Teardrop rating: 4

“Hold On, We're Going Home" (feat. Majid Jordan)

This is another song that’s Old News If You’re On the Internet, but it remains one of the absolute best on the album, thanks to lush, ‘80s-tastic production by 40. The track hits that sweet spot between synth-pop, yacht rock-y stuff, and intonations of latter-day chillwave. Drake’s chorus here is super hooky, too. This is a winner.

Teardrop rating: 3. It’s not that sad – gosh, not everything has to be, guys.

“Connect”

Following up one of the absolute best tracks on the album, this one falls kind of flat as a Generic Thoughtful Drake song. File this under album filler.

Teardrop rating: 2. He’s mildly bummed about missing someone while he’s on the road, or something.

“The Language”

Eh, this opens with run-of-the-mill boasts about jewelry and goes on to shout out Cash Money and complain about jealousy. This is also album filler.

Teardrop rating: 0

“305 to My City”

Oh hey, here’s Drake’s shoutout to Miami, where he briefly “lived” in an empty condo that got featured in the I’m On One video. This is kind of like the narcotized response to that – if you took a Khaled song and pumped it full of pills or lean. The beat on this one sounds almost chopped and screwed – witchy! – and Drake’s recounting of leased Jaguars in Miami sounds about right.

Teardrop rating: 1 for the minor-key tonality, but not for lyrical content

“Too Much” (feat. Sampha)

English singer Sampha’s voice is like good sex made audible. So yeah, this is a winner from the beginning. Sure, this rides the Young Turks-y sound sooo hard but hey, it works. Oh Drake is also on this song? Okay, cool, that’s fine.

Teardrop rating: 3

"Pound Cake / Paris Morton Music 2" (feat. Jay Z)

Here’s Rap Drake back again, acquitting himself nicely in rapid-fire form over a beat laced by a vaguely wailing woman and, yes, another Wu-Tang snippet, this time of “C.R.E.A.M.” The track also features one of the few guest appearances of the carefully chosen ones on the album.

Jay Z doesn’t disappoint here, but is it telling that Drake invited him, rather than any of his Cash Money elders, to guest? Either way, this is another standout, and one of the most orthodox hip-hop songs in this collection.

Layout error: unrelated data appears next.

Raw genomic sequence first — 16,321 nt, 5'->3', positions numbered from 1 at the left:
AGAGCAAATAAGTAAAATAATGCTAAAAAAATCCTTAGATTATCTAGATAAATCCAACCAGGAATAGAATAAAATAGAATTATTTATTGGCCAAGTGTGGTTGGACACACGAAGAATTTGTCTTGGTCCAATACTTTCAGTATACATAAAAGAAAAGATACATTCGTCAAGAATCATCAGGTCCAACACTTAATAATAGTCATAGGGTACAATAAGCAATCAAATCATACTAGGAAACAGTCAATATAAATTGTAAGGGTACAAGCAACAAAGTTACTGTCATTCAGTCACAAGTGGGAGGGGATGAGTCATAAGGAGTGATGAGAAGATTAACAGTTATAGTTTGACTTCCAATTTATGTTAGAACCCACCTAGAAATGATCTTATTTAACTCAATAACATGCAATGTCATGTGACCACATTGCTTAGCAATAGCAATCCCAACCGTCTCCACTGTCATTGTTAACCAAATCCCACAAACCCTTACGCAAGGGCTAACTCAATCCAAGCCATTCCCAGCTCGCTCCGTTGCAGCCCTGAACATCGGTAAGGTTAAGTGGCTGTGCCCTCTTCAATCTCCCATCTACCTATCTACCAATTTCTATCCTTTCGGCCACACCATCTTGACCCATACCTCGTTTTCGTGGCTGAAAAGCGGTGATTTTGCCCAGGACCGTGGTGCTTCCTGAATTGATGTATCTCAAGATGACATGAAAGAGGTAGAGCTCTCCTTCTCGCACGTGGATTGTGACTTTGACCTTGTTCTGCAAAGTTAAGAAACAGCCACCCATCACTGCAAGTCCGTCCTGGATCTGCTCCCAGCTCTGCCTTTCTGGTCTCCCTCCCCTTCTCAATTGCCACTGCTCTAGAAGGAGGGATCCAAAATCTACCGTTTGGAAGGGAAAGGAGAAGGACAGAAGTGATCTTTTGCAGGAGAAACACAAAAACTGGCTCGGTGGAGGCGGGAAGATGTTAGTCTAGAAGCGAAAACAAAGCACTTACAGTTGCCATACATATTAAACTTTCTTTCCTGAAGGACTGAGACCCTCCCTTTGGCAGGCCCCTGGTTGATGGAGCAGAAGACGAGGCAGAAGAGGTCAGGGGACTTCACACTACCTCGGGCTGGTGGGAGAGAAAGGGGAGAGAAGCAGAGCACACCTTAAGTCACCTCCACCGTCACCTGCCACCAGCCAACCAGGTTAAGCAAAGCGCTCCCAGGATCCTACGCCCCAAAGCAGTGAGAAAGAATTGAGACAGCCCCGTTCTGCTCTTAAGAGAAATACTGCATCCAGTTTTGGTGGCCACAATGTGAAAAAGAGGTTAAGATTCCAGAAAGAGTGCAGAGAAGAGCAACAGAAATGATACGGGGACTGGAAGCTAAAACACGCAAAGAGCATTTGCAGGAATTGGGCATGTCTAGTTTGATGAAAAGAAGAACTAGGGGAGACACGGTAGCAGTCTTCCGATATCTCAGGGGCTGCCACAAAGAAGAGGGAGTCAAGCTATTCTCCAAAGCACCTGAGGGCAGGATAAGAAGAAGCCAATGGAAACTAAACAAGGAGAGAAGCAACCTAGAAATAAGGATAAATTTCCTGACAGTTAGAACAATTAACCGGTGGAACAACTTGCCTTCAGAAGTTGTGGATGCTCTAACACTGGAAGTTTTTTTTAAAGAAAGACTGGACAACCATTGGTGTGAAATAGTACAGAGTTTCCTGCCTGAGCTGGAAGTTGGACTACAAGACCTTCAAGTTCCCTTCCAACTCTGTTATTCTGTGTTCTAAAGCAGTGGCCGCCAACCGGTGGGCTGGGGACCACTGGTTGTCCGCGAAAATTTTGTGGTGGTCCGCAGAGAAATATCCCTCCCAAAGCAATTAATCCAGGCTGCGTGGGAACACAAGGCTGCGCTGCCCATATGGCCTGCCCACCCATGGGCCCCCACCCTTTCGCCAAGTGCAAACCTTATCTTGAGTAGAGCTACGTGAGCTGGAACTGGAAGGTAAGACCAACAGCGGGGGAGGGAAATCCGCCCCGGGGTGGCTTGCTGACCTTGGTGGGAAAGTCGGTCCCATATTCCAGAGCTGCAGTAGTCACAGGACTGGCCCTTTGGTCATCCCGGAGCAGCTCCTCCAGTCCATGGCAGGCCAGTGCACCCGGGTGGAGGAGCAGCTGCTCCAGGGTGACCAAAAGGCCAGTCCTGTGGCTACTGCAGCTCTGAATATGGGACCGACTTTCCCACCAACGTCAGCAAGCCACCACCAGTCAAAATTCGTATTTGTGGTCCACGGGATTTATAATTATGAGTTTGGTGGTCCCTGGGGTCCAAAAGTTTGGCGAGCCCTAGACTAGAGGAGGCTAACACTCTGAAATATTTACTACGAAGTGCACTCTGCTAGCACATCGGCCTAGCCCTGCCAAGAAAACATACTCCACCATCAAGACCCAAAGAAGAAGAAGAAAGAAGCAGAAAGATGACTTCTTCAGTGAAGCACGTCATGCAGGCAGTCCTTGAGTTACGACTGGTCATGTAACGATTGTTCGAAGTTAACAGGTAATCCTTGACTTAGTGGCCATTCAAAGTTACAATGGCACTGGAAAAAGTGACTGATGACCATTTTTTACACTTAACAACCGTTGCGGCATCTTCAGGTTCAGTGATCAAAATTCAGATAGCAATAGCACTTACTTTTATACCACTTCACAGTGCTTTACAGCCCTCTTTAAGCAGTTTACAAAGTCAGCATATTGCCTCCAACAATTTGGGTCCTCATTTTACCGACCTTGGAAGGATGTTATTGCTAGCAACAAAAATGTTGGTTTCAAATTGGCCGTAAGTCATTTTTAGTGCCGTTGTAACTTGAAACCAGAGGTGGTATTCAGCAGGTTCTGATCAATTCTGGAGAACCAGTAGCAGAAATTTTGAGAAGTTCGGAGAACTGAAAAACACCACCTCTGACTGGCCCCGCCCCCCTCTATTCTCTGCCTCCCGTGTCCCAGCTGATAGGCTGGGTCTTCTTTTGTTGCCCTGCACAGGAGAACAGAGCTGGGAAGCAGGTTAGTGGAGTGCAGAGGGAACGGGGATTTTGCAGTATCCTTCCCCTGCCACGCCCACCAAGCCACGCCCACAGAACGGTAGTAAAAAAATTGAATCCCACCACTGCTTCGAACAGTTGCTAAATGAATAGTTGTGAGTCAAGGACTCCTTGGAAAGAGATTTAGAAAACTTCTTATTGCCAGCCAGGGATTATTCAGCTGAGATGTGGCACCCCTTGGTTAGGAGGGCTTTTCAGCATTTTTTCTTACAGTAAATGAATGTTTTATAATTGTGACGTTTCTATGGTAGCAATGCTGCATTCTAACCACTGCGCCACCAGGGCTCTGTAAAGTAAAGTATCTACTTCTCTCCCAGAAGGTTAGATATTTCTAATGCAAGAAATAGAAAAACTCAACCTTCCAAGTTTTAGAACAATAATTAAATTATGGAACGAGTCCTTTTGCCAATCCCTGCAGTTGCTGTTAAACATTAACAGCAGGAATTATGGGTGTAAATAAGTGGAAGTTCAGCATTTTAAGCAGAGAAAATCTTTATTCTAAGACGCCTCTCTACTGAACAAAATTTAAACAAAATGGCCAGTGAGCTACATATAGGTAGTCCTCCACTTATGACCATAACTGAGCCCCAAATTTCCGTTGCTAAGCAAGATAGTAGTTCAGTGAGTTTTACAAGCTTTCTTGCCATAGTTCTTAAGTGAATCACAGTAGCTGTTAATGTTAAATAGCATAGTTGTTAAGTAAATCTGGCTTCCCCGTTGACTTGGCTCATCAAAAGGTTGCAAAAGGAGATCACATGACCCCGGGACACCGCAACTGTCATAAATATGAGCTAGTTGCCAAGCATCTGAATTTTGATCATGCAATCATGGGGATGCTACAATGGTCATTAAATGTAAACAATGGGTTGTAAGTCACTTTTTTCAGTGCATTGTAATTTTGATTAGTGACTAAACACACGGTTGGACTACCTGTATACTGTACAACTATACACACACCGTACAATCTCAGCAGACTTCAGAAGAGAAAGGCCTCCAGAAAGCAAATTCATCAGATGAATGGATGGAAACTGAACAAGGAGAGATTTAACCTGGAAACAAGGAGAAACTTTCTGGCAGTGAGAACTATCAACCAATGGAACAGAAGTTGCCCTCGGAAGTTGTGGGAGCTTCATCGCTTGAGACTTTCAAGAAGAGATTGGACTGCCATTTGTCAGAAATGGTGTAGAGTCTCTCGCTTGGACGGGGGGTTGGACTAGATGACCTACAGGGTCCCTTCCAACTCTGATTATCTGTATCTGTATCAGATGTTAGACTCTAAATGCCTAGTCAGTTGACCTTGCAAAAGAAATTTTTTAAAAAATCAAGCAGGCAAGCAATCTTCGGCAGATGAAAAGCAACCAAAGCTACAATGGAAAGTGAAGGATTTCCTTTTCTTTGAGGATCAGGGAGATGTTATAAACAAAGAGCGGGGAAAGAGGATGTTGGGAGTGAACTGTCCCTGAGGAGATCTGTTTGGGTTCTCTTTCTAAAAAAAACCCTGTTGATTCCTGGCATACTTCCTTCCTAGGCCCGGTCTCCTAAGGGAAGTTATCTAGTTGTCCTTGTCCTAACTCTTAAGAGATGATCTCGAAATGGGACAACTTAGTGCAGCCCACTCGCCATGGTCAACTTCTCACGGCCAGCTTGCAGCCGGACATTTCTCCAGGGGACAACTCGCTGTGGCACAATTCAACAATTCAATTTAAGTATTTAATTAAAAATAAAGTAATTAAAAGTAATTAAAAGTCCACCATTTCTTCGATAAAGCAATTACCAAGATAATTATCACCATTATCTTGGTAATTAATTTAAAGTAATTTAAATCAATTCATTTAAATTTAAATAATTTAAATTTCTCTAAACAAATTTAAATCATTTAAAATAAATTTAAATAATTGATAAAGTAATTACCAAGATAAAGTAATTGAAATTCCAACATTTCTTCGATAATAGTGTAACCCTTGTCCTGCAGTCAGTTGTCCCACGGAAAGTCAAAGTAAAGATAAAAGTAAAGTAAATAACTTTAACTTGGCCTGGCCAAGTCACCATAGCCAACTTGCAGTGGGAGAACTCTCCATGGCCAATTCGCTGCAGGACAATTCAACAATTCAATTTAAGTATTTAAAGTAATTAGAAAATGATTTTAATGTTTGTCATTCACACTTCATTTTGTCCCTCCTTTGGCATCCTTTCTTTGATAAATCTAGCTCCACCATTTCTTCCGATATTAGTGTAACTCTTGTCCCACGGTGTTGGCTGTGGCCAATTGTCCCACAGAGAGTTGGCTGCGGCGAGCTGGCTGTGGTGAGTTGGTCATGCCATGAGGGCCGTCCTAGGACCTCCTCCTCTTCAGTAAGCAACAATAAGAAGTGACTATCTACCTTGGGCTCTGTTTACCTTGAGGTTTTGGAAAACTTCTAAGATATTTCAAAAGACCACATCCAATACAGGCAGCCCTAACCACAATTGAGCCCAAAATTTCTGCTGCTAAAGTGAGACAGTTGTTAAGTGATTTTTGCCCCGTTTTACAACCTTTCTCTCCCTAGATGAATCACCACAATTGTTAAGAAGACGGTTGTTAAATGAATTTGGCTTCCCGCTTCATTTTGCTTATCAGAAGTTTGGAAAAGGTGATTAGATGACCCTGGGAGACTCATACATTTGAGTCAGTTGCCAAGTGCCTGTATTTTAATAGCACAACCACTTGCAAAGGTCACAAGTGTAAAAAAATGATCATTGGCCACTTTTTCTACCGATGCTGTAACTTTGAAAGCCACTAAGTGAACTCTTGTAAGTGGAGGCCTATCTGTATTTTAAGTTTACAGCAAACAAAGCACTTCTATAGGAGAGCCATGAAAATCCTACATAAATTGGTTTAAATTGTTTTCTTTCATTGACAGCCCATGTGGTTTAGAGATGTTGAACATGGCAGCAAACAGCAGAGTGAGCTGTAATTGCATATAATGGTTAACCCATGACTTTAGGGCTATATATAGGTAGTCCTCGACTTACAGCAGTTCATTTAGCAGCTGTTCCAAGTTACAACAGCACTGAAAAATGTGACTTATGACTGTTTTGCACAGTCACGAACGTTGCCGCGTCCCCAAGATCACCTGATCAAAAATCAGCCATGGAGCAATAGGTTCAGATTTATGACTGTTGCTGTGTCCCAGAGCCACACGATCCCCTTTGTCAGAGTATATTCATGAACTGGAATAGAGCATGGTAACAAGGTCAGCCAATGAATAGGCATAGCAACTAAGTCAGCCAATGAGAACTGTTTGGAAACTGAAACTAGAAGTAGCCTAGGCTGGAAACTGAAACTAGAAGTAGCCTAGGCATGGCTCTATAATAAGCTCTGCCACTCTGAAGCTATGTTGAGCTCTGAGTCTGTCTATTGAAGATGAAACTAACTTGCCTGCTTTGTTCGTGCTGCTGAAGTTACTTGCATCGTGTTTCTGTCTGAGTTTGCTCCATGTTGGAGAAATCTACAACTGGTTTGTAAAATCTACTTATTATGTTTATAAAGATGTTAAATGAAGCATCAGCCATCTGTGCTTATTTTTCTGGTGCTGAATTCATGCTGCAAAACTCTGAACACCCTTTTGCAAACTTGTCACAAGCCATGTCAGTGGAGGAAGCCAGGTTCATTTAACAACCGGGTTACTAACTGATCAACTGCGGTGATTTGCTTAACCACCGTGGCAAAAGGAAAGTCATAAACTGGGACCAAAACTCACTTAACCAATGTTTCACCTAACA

Teardrop rating: 0. Again, this is Realer Rap Drake.

“Come Thru”

This is technically a “bonus” track. But the sing-song chorus and hook – plus another one of those vaguely ‘80s-cheese beats – make this real ear candy, though not quite single material.

Teardrop rating: 0. This is a rare moment where Drake sounds straight-up happy.

“All Me” (feat. 2 Chainz and Big Sean)

On yet another “bonus” track, Rap Drake comes back and joins 2 Chainz, who almost steals this song and sounds less cretinous than he often can. Note to Drake though: “On a roll/Like Cotonelle” – no. Never compare yourself to toilet paper.

Teardrop rating: 0. Again, there’s no crying because this is Vaguely Boastful Drake.

“The Motion” (feat. Sampha)

Hi Sampha. I have no idea what you look like but it doesn't really matter because that voice (bats eyelashes). Oh your friend Drake came along again? Okay, that’s cool (again). Is this an outtake from a SBTRKT album or something? No? You sure? Whatever, can we still make out to it?

Teardrop rating: 3 for overall minor-key tonality again

The Verdict?

Drake's easy to clown, sure, but what he does well is take relative risks for an artist of his stature -- not just musically but in terms of how he presents masculinity. (Sure, he looks for underground artists and blows them up, but that means your favorite underground artists can maybe make money and keep making their own music. Also, it raises the taste level on terrestrial radio!)

You can make fun of him for being soft, but how many other male artists flitting around commercial hip-hop and such aren't scared to be a little soft? (That's excluding the straight-up R&B guys.) I've always had a soft spot for Drake and...